Passover planning when you live in the prairie lands in Saskatchewan, Canada, isn’t as simple as getting in the car and driving to the nearest supermarket. Not that there aren’t supermarkets in the city of Saskatoon, it’s just that the number of kosher items available is fairly limited.

Add the challenges of caring for a newborn baby and a birthday boy who’s turning 9 (and hoping for a “real” cake), not to mention a Passover seder that will be attended by 50 of your friends and neighbors and, well, you can imagine the happy challenge facing Rabbi Raphael and Sarah Kats, co-directors of the Chabad Jewish Centre of Saskatoon, as they prepare to celebrate Passover, which begins on Friday night, April 19.

To ensure they have everything they need, the couple has to plan everything ahead of time and arrange for special food deliveries.

“My husband does all the ordering, but we discuss beforehand what we want or need, and for how many months the order will be for. For instance, wine we will order now for the whole year. We will look at the past year and say did we have enough of this or too much for that, and will we have the same number of guests as other years?” says Sarah Kats.

This year, that order includes 300 pounds of chicken (some will be going to local families), 500 pounds of meat and more. The food, which will last for several months, will be stored in the Kats’ three chest freezers.

Before placing their order, though, they also coordinate with Rabbi Avrohom and Shterna Simmonds, the Chabad emissaries in Regina, Saskatchewan, Canada, about two-and-a-half hours to the south. “We call it the Bobov order,” she continues, referencing the name of a Chassidic group. “The Bobov community in Toronto provides kosher-for-Pesach materials at really good prices. You have to order right after Purim, as they get the food from New York and have a cutoff date for orders.”

The food will be trucked to the Simmondses, who will arrange to meet up with the Kats family in some small town along the way to Saskatoon so they can pick up their food. The couple can also get items from the Jewish community in Edmonton, five hours to the west. While the availability of kosher products has increased in recent years—and with Passover specific items like matzah, macaroons and perhaps a bottle of kosher wine or two found in stores from the Ozarks to the Wyoming countryside—many kosher consumers still have to do plenty of pre-planning to ensure they have all they need, particularly when it comes to glatt-kosher meats, chicken and dairy products.

Rabbi Raphael and Sarah Kats in Saskatoon, Saskatchewan, Canada, have to plan ahead and arrange for special food deliveries for Passover and throughout the year.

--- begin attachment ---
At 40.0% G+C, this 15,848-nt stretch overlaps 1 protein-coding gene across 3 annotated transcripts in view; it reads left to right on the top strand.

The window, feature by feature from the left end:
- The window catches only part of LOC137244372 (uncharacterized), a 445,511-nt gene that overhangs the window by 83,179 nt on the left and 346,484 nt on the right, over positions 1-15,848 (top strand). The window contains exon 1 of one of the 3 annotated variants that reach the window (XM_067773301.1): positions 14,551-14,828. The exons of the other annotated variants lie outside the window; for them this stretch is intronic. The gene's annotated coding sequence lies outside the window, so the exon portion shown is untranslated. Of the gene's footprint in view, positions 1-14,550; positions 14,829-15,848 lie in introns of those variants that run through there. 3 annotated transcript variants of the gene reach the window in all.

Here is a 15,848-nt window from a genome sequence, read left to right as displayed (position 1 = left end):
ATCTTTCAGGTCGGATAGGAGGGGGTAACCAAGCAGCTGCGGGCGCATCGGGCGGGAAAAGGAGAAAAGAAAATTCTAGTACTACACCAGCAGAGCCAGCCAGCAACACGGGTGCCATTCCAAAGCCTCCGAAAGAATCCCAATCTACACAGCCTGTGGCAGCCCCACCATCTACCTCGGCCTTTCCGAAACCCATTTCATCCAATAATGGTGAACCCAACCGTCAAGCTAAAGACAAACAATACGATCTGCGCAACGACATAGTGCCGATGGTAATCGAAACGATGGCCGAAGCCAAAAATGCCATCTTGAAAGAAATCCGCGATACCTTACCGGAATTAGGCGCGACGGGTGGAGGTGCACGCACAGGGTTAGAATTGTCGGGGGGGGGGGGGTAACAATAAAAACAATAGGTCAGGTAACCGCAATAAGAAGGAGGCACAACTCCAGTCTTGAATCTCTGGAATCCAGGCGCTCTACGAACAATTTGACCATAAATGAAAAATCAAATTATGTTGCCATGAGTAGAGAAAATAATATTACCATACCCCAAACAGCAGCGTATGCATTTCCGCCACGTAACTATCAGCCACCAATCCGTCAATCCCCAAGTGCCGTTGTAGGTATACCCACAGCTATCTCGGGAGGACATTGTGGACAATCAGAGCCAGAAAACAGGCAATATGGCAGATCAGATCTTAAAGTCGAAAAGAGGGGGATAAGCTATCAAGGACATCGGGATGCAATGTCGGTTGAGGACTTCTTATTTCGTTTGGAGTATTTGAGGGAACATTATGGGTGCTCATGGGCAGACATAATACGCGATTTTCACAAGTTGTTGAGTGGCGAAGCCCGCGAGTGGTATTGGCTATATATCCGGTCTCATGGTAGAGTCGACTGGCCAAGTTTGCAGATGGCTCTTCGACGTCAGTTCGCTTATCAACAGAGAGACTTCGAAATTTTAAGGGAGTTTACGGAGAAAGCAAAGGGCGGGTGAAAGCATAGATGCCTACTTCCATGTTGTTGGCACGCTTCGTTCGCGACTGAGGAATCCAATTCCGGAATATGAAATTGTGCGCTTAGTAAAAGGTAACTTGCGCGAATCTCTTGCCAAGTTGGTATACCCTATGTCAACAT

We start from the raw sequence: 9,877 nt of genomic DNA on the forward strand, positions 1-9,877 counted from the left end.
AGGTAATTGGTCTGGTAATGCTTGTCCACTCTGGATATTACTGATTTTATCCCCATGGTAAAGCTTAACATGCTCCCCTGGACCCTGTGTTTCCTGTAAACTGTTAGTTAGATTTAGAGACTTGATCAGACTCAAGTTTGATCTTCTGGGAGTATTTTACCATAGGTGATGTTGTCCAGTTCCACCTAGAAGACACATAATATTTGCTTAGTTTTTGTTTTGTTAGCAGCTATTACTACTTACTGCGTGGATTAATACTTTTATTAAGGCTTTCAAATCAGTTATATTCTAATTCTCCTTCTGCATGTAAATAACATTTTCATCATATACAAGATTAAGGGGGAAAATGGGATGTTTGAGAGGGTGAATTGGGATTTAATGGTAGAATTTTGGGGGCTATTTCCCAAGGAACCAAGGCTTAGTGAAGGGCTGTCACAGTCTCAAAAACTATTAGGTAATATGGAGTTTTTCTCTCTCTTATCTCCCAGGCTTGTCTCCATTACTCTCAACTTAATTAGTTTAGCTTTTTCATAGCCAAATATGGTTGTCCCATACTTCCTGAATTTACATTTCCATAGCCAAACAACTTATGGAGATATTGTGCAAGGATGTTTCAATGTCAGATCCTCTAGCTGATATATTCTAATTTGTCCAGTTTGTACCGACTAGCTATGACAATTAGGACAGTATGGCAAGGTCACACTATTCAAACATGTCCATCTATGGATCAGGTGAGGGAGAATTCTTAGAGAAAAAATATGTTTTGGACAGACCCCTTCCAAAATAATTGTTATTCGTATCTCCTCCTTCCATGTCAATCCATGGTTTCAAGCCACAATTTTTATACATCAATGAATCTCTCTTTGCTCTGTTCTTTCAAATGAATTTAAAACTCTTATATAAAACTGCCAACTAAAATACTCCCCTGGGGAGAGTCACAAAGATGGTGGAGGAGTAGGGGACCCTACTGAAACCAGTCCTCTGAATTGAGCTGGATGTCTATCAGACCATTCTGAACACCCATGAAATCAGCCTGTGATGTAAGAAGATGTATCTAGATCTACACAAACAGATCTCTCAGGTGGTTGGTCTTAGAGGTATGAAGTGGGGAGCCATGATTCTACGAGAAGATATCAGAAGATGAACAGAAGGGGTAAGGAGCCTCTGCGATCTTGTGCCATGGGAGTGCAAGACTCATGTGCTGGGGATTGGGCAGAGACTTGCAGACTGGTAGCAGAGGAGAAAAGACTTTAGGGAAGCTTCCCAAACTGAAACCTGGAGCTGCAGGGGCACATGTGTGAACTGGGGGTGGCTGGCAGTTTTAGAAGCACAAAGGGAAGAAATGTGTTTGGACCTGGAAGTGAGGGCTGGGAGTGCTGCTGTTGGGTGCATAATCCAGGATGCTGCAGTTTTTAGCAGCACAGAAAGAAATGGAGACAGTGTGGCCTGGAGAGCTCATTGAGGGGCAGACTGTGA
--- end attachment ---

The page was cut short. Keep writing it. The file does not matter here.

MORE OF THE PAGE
Rabbi Raphael and Sarah Kats in Saskatoon, Saskatchewan, Canada, have to plan ahead and arrange for special food deliveries for Passover and throughout the year.

In Bozeman, Montana, several Jewish families arrange for an 18-wheeler from a large Midwestern Jewish community to bring in kosher meat and chicken in advance of Passover. They meet the truck at a rest area just off the highway and transfer the boxes of food into their vehicles. “I can place an order and get anything shipped,” said one Montana resident, but “you really have to think about it and be deliberate with what you order.”

Passover is perhaps the most shopped-for Jewish holiday of the year with 40 percent of kosher-food sales coming in advance. An estimated $1.5 billion will be spent by consumers this season, according to the marketing firm Lubicom, which holds the annual Kosherfest trade show.

Rabbi Zalman and Raizy Mendelsohn in Wyoming have ordered “pallets” of meat—enough to last their young family for a while and to feed the more than 80 guests they are welcoming for Passover seders. Only an estimated 1,500 to 2,000 Jews are believed to be living in the state, with the largest concentrations centered in Jackson Hole, Cheyenne and Laramie. They’ve also sent shmurah matzah for the Passover seders to the Jewish residents they know throughout the state.

When reached Rabbi Yonah Grossman, co-director of Chabad Jewish Center of North Dakota with his wife, Esti, he was preparing for a four-hour drive with his children to a kosher supermarket in Minneapolis to do some last-minute Passover shopping for his family and several other families who keep kosher in his state.

While some Jews lament the number of items that are off-limits on Passover, Chabad families, many of whom traditionally do not use processed foods on the holiday, say that tradition makes things easier for them.

“It’s not a hardship,” says Grossman, “because on Pesach we make everything from scratch.” Also, he notes that potatoes, eggs, onions—the basic dietary staples of the holiday—are all grown in North Dakota, which is also the No. 1 producer of wheat in the United States, a necessary ingredient for matzah-making.

Rabbincal students bring matzah and other Passover staples to remote Jewish communities worldwide.
Rabbincal students bring matzah and other Passover staples to remote Jewish communities worldwide.

Sarah Kats agrees, noting that the Simmonds family in Regina got a shipment of fresh ground fish from Winnipeg, so homemade gefilte-fish balls are on menu for the seder, as is chicken soup, brisket, potato kugel, roasted vegetables and a fruit sorbet. It’s a menu reminiscent of her own childhood Passovers.

“The Chabad standard that we kept growing up was pretty minimal, and we keep that now. We never grew up with canned or prepackaged foods,” she says. “When my mom is here for Pesach, she actually says, ‘Wow, I don’t feel like I’m missing anything!’ ”

As for the birthday boy, the Kats family will celebrate a little earlier than usual this year, so that their son can enjoy a chametz cake made especially for him.